Who's asking: Michelle, the "Get a Life" girl
The origin of this question was last week's Miss Manners column, in which a young woman on her way to England asked what opportunities she would have to wear her prom tiara, because "I know they use them a lot there." Miss Manners' response was remarkably gracious -- she said that no, tiaras aren't really appropriate for anything but the most formal state dinners or royal weddings -- but she mentioned that "tiaras are not supposed to be worn by unmarried women, with the exception of those who are being married within an hour of placing them carefully in their hair."
So Michelle wants to know: is that true, and if so, where did that custom come from?
It goes without saying that I'm not exactly the tiara sort; maybe 30 years from now, I can carry it off in a Margaret Rutherford-ish sort of way. But some secret part of my soul has always longed to be a little girlier, so for the next life, in which I might be a more girly girl (or possibly a drag queen) I decided to do some investigation.
Tiaras or diadems go back to Egyptian times, and have traditionally been an ornament of royalty. They seem to have come into more widespread use in France, during the reign of Napoleon, and they hit their height of popularity in Victorian and Edwardian England. Somewhere in that time, they came to symbolize the loss of innocence and the crowning triumph of love; Queen Victoria was a superstitious soul, particularly where marriage was concerned, and liked these rituals and symbols.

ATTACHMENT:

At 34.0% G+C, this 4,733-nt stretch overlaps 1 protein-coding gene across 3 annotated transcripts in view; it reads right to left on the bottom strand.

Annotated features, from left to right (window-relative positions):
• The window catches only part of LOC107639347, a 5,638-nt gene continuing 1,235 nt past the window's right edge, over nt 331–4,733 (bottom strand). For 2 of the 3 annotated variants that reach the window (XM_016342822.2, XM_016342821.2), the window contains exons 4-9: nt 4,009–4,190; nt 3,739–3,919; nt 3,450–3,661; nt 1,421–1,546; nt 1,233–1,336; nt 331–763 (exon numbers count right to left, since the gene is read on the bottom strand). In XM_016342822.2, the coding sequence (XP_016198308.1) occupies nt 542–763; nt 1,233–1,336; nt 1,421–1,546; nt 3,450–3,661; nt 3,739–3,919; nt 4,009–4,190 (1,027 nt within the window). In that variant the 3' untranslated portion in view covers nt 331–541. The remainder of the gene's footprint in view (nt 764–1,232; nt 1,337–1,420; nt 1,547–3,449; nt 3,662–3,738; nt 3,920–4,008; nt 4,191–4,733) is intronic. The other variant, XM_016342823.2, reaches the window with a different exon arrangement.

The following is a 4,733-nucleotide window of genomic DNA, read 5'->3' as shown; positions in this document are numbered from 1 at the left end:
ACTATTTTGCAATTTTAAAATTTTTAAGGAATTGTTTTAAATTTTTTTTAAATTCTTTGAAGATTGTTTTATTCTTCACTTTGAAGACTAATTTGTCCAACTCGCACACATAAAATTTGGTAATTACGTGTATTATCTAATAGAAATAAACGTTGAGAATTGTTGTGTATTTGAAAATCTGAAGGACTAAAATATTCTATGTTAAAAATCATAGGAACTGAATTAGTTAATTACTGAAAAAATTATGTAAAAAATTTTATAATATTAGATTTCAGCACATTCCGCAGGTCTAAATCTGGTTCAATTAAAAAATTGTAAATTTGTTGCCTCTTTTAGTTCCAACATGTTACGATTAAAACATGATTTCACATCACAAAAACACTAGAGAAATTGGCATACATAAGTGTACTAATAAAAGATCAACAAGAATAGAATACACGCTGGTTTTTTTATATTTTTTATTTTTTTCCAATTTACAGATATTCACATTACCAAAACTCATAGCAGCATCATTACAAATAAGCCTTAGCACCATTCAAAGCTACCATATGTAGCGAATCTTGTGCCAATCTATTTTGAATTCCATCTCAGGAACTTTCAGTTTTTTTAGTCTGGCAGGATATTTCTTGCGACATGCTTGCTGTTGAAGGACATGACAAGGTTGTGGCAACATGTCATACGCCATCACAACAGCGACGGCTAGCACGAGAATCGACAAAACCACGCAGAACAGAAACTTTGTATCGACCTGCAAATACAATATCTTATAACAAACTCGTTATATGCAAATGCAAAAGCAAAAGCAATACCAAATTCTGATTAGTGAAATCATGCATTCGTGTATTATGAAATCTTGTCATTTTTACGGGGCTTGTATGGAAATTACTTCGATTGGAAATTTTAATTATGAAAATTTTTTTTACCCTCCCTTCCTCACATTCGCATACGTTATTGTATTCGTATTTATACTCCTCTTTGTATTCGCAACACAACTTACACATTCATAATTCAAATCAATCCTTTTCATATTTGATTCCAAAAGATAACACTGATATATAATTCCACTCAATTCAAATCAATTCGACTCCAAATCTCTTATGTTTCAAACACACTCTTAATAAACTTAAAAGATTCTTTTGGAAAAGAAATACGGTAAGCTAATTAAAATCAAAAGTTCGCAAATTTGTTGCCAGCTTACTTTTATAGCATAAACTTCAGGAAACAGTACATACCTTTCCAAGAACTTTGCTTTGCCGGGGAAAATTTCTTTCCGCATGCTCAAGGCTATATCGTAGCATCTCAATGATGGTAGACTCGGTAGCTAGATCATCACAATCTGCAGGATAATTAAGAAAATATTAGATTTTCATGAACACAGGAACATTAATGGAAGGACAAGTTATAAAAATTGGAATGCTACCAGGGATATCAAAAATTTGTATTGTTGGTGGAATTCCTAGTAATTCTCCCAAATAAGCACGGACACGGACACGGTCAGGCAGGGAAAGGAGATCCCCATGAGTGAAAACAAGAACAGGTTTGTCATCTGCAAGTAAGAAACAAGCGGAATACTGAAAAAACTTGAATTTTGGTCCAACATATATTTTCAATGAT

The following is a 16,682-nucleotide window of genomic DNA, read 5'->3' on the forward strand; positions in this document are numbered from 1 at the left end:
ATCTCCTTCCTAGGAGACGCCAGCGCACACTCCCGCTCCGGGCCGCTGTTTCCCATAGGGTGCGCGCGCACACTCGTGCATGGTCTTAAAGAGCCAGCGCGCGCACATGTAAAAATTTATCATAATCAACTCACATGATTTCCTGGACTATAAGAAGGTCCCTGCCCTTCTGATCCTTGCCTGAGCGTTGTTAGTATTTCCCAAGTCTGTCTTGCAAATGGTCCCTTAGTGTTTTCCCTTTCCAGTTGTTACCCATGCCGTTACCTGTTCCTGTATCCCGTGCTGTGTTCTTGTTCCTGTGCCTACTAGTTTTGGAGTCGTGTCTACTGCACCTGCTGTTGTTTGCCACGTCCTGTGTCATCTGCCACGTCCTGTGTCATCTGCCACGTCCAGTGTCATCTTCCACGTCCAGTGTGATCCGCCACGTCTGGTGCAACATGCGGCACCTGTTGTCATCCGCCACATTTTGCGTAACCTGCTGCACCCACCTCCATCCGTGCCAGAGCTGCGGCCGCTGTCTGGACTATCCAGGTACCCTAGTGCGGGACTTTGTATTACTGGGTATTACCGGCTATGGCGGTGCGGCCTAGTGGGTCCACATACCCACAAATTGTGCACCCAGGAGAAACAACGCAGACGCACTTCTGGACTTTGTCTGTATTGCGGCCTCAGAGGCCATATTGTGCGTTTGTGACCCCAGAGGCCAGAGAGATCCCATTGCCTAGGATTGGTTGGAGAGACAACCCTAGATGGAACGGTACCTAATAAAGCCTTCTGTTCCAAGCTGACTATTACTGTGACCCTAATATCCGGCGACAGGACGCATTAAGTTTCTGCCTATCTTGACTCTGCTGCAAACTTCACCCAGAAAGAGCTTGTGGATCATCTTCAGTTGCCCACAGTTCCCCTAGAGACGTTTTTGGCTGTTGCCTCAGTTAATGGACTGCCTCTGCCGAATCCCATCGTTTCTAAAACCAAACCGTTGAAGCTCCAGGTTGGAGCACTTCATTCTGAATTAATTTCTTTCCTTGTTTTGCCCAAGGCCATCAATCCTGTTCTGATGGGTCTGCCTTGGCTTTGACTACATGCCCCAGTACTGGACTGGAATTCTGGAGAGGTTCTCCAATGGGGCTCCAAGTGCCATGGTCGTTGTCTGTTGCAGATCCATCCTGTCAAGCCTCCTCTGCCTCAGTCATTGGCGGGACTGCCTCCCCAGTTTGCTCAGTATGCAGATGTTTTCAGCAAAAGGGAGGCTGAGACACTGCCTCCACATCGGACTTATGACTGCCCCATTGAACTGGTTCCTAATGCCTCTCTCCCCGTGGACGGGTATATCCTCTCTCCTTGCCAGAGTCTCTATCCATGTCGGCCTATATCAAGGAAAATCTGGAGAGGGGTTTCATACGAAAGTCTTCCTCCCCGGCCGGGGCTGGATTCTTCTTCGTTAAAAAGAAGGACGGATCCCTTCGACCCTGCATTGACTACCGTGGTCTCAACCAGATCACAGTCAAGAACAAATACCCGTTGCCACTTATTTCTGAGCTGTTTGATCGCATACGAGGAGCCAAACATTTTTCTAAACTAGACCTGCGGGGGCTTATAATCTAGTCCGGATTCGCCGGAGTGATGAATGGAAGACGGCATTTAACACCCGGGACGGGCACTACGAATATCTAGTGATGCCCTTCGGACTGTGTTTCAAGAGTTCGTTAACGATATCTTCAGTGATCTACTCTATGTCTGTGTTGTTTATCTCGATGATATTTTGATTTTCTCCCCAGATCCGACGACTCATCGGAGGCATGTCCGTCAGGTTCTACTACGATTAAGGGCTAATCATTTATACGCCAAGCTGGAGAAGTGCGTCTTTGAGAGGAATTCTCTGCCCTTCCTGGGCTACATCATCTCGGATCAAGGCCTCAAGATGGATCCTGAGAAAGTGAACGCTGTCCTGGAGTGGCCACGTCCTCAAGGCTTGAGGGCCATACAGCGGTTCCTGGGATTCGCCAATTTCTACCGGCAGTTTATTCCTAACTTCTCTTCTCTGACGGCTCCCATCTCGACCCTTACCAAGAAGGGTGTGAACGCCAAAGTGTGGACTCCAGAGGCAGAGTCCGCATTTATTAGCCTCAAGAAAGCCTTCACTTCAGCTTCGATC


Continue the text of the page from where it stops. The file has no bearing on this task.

Now, of course, every sweet-16 celebrant seems to feel she deserves a tiara, but that's a rant for another time.
This weekend, ironically enough, is all about weddings.
I'm posting this morning from the sleaziest motel in Elkton, MD (not saying which one, as I don't want to get sued). Dizzy and I got a late start yesterday, so I just decided to drive until I got tired, then find a place to spend the night. This place theoretically does not allow pets, but they don't call these places "no tell" for nothing.
Anyway, Elkton's claim to fame is that it was, at one time, the elopement capital of the East Coast. Elkton is just across the Maryland state line, and does not require a blood test or a waiting period to get married. In the 1920s and 1930s, couples from all over the Northeast dashed to Elkton to get married in one of dozens of wedding chapels -- because, while Maryland didn't require a blood test, it did require a church wedding.
I'm actually on my way to my old friend Melissa's wedding, which is not in Elkton (though it is in Maryland) and is a little better planned-out than Elkton weddings used to be.
But before tomorrow's wedding, I'm headed down to Richmond today for the Dean family's annual Apple Butter Festival. Check Peggy & Scott's blog for photos in a day or two.